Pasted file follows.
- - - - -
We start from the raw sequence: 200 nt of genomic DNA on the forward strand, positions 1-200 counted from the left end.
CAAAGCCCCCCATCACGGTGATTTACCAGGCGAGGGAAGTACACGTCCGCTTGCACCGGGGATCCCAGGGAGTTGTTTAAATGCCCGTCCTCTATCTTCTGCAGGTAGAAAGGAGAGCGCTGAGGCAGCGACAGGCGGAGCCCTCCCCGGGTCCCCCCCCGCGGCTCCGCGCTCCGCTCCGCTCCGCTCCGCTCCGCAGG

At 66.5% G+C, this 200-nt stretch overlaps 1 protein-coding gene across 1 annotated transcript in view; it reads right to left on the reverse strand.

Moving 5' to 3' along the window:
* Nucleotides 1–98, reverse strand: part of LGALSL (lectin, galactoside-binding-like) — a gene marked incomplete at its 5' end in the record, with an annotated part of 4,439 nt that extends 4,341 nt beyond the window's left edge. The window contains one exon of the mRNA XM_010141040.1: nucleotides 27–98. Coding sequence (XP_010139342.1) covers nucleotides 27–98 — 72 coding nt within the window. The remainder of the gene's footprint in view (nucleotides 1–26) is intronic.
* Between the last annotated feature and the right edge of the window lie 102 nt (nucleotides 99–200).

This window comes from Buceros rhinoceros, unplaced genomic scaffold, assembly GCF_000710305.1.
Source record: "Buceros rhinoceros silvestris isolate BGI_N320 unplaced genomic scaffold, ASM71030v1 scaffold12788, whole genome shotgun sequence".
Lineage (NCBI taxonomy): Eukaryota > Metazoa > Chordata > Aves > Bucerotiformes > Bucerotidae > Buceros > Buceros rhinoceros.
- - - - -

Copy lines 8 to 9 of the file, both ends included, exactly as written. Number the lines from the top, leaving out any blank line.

Source record: "Buceros rhinoceros silvestris isolate BGI_N320 unplaced genomic scaffold, ASM71030v1 scaffold12788, whole genome shotgun sequence".
Lineage (NCBI taxonomy): Eukaryota > Metazoa > Chordata > Aves > Bucerotiformes > Bucerotidae > Buceros > Buceros rhinoceros.